At this stage of my embittered middle-age, only three things bring me happiness: Duke losing in the NCAA tournament, the Yankees losing anywhere anytime, and progressives dogging each other with purity tests.
Is it possible for the most left-wing candidate in the presidential race, the great socialist hope, to fail a purity test?
As you’ll see, Kos agrees. I understand his consternation, too: Sanders’s town hall on FNC last night was a smash success, and successful models tend to be imitated.
Sanders clocked nearly 2.6 million viewers from 6:30-7:30 PM Monday; that includes 489,000 in the 25-54 news demographic. Sanders logged the highest rated weekday delivery of the year in the news demo, and the second highest weekday delivery in total viewers among cable news networks…
Sanders’ town hall also outstripped FNC’s average in that hour by 24% in total viewers and 40% in the news demo.
Michael Brendan Dougherty congratulates Bernie on a minor messaging coup:
[H]is appearance on [F]ox showed that distinguishes him from other Democrats and particularly from Hillary Clinton. Many Republicans who watch Fox News and consume populist media can get the distinct impression that Democrats are just waiting for them to die. That was what was so damaging about Hilary Clinton’s “basket of deplorables” comment and her implication that Trump supporters will have no place in defining American life going forward. Sanders believes in his message so much, he wants to pitch it to you just before you settle in for Tucker Carlson Tonight. That’s to his credit.
Kos concedes that it was a coup for Sanders personally. His objection is that it hurts the Democratic Party by mainstreaming Fox among liberals, undermining the left’s goal of making the network an unsafe space for advertisers. That’s a potent criticism potentially against a candidate like Bernie who’s conspicuously refused to identify as a Democrat, a point that’ll be used against him in the primaries by his opponents to turn rank-and-file Dems against him. Trying to convince members of the party faithful who are Bernie-curious that they should look elsewhere for their nominee? Attacking him as a selfish politician who doesn’t care about advancing the broader left’s goals isn’t the worst way to do it.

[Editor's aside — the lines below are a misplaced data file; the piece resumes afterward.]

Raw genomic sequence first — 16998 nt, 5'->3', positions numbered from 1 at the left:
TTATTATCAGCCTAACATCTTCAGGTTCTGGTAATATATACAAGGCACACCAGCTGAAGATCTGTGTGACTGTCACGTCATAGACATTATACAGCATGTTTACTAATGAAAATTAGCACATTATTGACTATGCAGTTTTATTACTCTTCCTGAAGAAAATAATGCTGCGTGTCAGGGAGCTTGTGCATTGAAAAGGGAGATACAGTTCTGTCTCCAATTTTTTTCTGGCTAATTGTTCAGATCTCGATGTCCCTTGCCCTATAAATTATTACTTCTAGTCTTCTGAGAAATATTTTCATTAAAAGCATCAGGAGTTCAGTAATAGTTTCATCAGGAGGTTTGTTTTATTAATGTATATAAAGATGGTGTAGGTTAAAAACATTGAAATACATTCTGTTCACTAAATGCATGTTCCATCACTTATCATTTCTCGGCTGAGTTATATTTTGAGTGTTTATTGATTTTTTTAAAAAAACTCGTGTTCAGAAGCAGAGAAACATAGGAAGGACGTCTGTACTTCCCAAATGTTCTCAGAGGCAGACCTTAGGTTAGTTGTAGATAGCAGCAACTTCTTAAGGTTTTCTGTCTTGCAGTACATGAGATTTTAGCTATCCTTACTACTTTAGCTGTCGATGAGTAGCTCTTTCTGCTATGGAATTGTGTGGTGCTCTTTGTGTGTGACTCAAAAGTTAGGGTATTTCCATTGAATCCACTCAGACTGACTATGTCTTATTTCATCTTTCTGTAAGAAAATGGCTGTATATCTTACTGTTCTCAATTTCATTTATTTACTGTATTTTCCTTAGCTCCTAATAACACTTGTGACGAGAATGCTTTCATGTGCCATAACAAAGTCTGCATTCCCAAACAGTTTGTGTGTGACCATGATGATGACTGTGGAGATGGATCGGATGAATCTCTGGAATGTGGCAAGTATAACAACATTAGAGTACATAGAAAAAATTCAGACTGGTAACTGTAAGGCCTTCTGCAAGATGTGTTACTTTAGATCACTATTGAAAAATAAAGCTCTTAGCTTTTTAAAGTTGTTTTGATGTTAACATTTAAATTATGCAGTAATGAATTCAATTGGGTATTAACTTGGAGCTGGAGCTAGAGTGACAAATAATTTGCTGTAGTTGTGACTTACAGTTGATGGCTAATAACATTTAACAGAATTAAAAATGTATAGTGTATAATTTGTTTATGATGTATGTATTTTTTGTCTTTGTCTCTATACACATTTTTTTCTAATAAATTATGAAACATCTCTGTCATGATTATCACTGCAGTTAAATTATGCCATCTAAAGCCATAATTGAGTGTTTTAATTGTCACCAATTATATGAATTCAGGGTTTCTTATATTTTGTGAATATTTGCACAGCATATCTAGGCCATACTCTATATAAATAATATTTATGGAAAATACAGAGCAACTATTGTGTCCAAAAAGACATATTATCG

But there’s a problem. As I said, success breeds imitation, and Bernie’s success on Fox last night is destined to make it safer for some candidates to accept a little free publicity from FNC as well. In fact, it’s already happening:
Democratic presidential candidate Pete Buttigieg is in talks with Fox News about appearing in a town hall event on the network, a campaign spokesperson told The Hill on Tuesday.
The spokesperson, speaking a day after Sen. Bernie Sanders (I-Vt.) appeared on a Fox town hall, told The Hill that “reaching out to the Fox audience is something we intend to do.”
With Bernie and Buttigieg paving the way and proving that one can survive a Fox appearance with their progressive cred intact, it’s a cinch that some of the dark-horse candidates like Eric Swalwell or Andrew Yang will follow their lead and accept an invite if that’s on the table. That’s exactly what Kos is afraid of: By swiping at Sanders here he’s trying to warn copycats who have less dependable fan bases than Bernie and Mayor Pete not to make enemies of “the team.” Which creates a dilemma for candidates who’d also like some free exposure but aren’t in the same nothing-to-lose boat as Swalwell or Yang in potentially alienating Kos-style Democrats. What does a Beto O’Rourke or Kamala Harris do if Fox offers them a town hall and an hour in front of, say, two million people? My guess is they say no, mainly to preserve their ability to use the “team player” attack line against Bernie. It’s not as if Fox’s white working-class audience is a core part of the voters they’re targeting the way it is for Sanders, after all. They can afford to decline in the name of purity.
I think Kos is right, by the way, when he said elsewhere in this interview that Fox’s audience really isn’t persuadable by Democrats, even one like Bernie who caters to blue-collar whites. They’re rock-solid Republicans who feast on attacks aimed at the left every night in Fox primetime. Sanders probably didn’t succeed in flipping any of them. Buttigieg won’t either, although I think he figures that anything that introduces him to more voters at this point improves his chances. He’s exceptionally good in interviews, conveying his intelligence and the sense that he doesn’t find populist righties “deplorable” the way Hillary Clinton did. If he emerges from a Fox town hall not having won any votes but having cemented the sense even on the right that he’s an impressive mild-mannered guy, I think that’s a win for him. He’ll risk some “team player” grumbling for more positive name recognition.